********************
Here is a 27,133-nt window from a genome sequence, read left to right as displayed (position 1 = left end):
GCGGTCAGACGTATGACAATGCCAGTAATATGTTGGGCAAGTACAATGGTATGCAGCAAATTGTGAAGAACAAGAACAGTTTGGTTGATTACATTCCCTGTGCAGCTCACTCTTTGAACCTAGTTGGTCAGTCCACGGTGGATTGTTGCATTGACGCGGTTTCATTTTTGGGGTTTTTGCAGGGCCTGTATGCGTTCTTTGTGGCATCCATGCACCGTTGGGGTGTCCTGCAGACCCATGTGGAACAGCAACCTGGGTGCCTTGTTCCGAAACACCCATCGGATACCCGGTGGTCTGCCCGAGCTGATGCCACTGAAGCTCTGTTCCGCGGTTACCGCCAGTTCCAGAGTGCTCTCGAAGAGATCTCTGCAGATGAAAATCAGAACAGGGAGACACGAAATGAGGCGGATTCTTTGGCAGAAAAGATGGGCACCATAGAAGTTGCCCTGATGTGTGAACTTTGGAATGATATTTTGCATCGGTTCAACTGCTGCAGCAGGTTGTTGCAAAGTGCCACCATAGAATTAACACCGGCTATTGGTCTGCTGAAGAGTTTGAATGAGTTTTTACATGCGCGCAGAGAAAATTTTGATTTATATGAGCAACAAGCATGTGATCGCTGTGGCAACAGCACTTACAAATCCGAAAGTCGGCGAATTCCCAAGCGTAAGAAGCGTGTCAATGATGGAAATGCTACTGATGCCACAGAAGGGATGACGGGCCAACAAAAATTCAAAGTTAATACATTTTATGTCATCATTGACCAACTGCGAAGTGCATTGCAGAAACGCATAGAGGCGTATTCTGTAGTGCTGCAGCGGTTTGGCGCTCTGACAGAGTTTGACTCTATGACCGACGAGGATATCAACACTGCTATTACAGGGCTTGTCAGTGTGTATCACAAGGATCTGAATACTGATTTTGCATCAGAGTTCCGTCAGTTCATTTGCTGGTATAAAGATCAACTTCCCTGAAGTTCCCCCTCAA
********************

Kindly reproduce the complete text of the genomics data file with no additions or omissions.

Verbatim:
Here is a 27,133-nt window from a genome sequence, read left to right as displayed (position 1 = left end):
GCGGTCAGACGTATGACAATGCCAGTAATATGTTGGGCAAGTACAATGGTATGCAGCAAATTGTGAAGAACAAGAACAGTTTGGTTGATTACATTCCCTGTGCAGCTCACTCTTTGAACCTAGTTGGTCAGTCCACGGTGGATTGTTGCATTGACGCGGTTTCATTTTTGGGGTTTTTGCAGGGCCTGTATGCGTTCTTTGTGGCATCCATGCACCGTTGGGGTGTCCTGCAGACCCATGTGGAACAGCAACCTGGGTGCCTTGTTCCGAAACACCCATCGGATACCCGGTGGTCTGCCCGAGCTGATGCCACTGAAGCTCTGTTCCGCGGTTACCGCCAGTTCCAGAGTGCTCTCGAAGAGATCTCTGCAGATGAAAATCAGAACAGGGAGACACGAAATGAGGCGGATTCTTTGGCAGAAAAGATGGGCACCATAGAAGTTGCCCTGATGTGTGAACTTTGGAATGATATTTTGCATCGGTTCAACTGCTGCAGCAGGTTGTTGCAAAGTGCCACCATAGAATTAACACCGGCTATTGGTCTGCTGAAGAGTTTGAATGAGTTTTTACATGCGCGCAGAGAAAATTTTGATTTATATGAGCAACAAGCATGTGATCGCTGTGGCAACAGCACTTACAAATCCGAAAGTCGGCGAATTCCCAAGCGTAAGAAGCGTGTCAATGATGGAAATGCTACTGATGCCACAGAAGGGATGACGGGCCAACAAAAATTCAAAGTTAATACATTTTATGTCATCATTGACCAACTGCGAAGTGCATTGCAGAAACGCATAGAGGCGTATTCTGTAGTGCTGCAGCGGTTTGGCGCTCTGACAGAGTTTGACTCTATGACCGACGAGGATATCAACACTGCTATTACAGGGCTTGTCAGTGTGTATCACAAGGATCTGAATACTGATTTTGCATCAGAGTTCCGTCAGTTCATTTGCTGGTATAAAGATCAACTTCCCTGAAGTTCCCCCTCAA